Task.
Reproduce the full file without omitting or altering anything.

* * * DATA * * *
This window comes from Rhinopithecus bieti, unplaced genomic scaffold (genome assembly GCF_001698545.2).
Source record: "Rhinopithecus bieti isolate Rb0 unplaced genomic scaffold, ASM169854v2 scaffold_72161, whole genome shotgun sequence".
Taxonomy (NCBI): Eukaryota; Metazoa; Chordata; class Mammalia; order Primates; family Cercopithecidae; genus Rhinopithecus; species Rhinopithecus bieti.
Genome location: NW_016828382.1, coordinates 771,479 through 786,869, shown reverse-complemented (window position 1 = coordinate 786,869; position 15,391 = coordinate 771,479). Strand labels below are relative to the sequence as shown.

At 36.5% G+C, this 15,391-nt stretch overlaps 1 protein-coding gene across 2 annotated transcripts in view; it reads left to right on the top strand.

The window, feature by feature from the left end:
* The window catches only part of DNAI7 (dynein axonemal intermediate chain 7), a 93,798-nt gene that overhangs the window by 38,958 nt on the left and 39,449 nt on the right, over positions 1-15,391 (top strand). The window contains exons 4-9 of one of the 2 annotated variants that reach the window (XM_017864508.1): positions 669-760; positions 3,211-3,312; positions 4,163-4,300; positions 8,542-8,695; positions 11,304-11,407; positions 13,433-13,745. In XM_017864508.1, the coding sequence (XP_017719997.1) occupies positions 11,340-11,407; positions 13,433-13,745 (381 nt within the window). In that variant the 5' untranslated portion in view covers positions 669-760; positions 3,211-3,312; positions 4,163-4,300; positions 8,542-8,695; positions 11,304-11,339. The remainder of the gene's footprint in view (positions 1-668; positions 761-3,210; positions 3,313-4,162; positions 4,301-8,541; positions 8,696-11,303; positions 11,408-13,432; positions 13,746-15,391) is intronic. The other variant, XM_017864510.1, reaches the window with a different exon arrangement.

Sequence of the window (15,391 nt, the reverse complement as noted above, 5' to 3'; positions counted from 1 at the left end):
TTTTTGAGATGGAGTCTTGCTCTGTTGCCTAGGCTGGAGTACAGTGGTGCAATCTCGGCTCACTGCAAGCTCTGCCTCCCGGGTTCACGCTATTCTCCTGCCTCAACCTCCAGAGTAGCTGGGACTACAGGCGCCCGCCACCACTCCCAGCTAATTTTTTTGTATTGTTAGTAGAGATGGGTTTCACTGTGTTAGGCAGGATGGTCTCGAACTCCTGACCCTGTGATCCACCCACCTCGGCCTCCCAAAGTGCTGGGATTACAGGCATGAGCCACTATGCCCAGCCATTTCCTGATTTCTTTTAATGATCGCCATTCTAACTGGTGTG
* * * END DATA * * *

This window comes from Rhinopithecus bieti, unplaced genomic scaffold (genome assembly GCF_001698545.2).
Source record: "Rhinopithecus bieti isolate Rb0 unplaced genomic scaffold, ASM169854v2 scaffold_72161, whole genome shotgun sequence".
Taxonomy (NCBI): Eukaryota; Metazoa; Chordata; class Mammalia; order Primates; family Cercopithecidae; genus Rhinopithecus; species Rhinopithecus bieti.
Genome location: NW_016828382.1, coordinates 771,479 through 786,869, shown reverse-complemented (window position 1 = coordinate 786,869; position 15,391 = coordinate 771,479). Strand labels below are relative to the sequence as shown.

At 36.5% G+C, this 15,391-nt stretch overlaps 1 protein-coding gene across 2 annotated transcripts in view; it reads left to right on the top strand.

The window, feature by feature from the left end:
* The window catches only part of DNAI7 (dynein axonemal intermediate chain 7), a 93,798-nt gene that overhangs the window by 38,958 nt on the left and 39,449 nt on the right, over positions 1-15,391 (top strand). The window contains exons 4-9 of one of the 2 annotated variants that reach the window (XM_017864508.1): positions 669-760; positions 3,211-3,312; positions 4,163-4,300; positions 8,542-8,695; positions 11,304-11,407; positions 13,433-13,745. In XM_017864508.1, the coding sequence (XP_017719997.1) occupies positions 11,340-11,407; positions 13,433-13,745 (381 nt within the window). In that variant the 5' untranslated portion in view covers positions 669-760; positions 3,211-3,312; positions 4,163-4,300; positions 8,542-8,695; positions 11,304-11,339. The remainder of the gene's footprint in view (positions 1-668; positions 761-3,210; positions 3,313-4,162; positions 4,301-8,541; positions 8,696-11,303; positions 11,408-13,432; positions 13,746-15,391) is intronic. The other variant, XM_017864510.1, reaches the window with a different exon arrangement.

Sequence of the window (15,391 nt, the reverse complement as noted above, 5' to 3'; positions counted from 1 at the left end):
TTTTTGAGATGGAGTCTTGCTCTGTTGCCTAGGCTGGAGTACAGTGGTGCAATCTCGGCTCACTGCAAGCTCTGCCTCCCGGGTTCACGCTATTCTCCTGCCTCAACCTCCAGAGTAGCTGGGACTACAGGCGCCCGCCACCACTCCCAGCTAATTTTTTTGTATTGTTAGTAGAGATGGGTTTCACTGTGTTAGGCAGGATGGTCTCGAACTCCTGACCCTGTGATCCACCCACCTCGGCCTCCCAAAGTGCTGGGATTACAGGCATGAGCCACTATGCCCAGCCATTTCCTGATTTCTTTTAATGATCGCCATTCTAACTGGTGTG